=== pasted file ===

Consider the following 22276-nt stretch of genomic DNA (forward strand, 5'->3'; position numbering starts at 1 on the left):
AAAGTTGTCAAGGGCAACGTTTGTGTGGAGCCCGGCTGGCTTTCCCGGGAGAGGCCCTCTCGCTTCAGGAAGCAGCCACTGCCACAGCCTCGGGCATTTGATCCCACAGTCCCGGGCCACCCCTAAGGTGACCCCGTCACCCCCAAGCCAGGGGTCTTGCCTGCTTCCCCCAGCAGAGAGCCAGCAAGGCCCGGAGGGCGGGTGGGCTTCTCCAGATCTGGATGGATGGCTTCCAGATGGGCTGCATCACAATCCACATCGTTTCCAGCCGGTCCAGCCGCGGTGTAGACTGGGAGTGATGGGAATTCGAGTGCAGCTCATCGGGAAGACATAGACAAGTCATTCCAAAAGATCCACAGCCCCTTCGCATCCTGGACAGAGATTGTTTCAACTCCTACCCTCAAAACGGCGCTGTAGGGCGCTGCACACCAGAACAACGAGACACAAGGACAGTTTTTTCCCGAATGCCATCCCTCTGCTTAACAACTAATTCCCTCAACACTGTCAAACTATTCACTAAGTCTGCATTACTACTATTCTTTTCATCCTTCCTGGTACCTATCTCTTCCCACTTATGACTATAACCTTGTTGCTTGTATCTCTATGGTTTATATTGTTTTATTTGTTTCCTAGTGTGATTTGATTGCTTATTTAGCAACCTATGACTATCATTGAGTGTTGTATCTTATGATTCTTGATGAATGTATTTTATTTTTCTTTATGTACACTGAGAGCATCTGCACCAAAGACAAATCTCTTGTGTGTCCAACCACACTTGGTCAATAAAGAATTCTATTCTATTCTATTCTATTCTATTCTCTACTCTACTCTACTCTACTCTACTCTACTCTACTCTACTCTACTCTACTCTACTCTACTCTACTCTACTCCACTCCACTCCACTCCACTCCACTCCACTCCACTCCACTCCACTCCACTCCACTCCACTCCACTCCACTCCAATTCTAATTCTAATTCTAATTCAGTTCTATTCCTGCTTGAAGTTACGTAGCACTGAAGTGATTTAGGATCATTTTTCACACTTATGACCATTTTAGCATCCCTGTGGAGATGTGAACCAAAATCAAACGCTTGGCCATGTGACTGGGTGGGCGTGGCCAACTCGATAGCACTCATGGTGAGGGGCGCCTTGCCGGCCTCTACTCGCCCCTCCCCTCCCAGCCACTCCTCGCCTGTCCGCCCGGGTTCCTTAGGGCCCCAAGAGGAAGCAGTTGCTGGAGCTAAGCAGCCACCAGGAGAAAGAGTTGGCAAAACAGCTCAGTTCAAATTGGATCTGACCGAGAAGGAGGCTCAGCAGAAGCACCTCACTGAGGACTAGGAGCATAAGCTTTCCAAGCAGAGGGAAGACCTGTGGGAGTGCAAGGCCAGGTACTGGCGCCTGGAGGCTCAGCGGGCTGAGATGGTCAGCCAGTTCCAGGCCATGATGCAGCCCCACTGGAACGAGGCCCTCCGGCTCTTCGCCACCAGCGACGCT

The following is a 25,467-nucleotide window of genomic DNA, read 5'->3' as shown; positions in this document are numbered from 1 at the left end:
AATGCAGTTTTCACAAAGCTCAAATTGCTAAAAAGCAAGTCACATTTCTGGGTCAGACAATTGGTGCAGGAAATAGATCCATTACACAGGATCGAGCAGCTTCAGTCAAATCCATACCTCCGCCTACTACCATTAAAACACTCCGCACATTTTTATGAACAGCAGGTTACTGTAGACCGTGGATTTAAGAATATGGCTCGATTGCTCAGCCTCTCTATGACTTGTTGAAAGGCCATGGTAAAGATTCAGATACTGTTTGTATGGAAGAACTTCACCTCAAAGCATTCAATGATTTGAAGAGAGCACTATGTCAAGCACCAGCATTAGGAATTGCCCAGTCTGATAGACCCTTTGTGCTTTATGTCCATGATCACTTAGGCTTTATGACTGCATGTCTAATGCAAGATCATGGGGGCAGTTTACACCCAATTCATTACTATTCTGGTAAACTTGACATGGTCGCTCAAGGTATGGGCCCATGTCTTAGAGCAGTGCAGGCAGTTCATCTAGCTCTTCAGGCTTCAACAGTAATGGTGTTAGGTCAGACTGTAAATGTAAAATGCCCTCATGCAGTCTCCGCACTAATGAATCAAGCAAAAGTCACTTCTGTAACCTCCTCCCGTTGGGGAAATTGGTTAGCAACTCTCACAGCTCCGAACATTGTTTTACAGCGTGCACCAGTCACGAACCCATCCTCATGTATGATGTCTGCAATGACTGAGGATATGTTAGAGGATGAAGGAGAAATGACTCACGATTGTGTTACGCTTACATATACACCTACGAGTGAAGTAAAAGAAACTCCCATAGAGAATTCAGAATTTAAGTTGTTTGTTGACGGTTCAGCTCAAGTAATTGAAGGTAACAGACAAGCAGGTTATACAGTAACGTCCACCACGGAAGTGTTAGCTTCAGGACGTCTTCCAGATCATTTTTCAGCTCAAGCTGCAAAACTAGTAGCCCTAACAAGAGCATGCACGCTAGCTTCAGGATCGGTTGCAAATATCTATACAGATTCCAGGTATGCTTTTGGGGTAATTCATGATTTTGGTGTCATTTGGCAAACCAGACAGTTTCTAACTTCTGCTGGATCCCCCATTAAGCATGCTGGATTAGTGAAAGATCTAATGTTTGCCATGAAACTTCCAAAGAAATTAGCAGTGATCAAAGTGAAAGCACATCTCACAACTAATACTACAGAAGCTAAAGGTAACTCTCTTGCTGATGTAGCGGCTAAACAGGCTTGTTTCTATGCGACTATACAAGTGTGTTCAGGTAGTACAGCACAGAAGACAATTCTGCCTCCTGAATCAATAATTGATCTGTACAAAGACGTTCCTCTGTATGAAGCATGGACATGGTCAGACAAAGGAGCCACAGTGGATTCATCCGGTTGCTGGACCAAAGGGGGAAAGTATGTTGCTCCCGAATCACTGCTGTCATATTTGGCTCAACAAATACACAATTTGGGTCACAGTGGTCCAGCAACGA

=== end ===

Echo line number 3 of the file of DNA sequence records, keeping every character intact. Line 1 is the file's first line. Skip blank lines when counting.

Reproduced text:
The following is a 25,467-nucleotide window of genomic DNA, read 5'->3' as shown; positions in this document are numbered from 1 at the left end: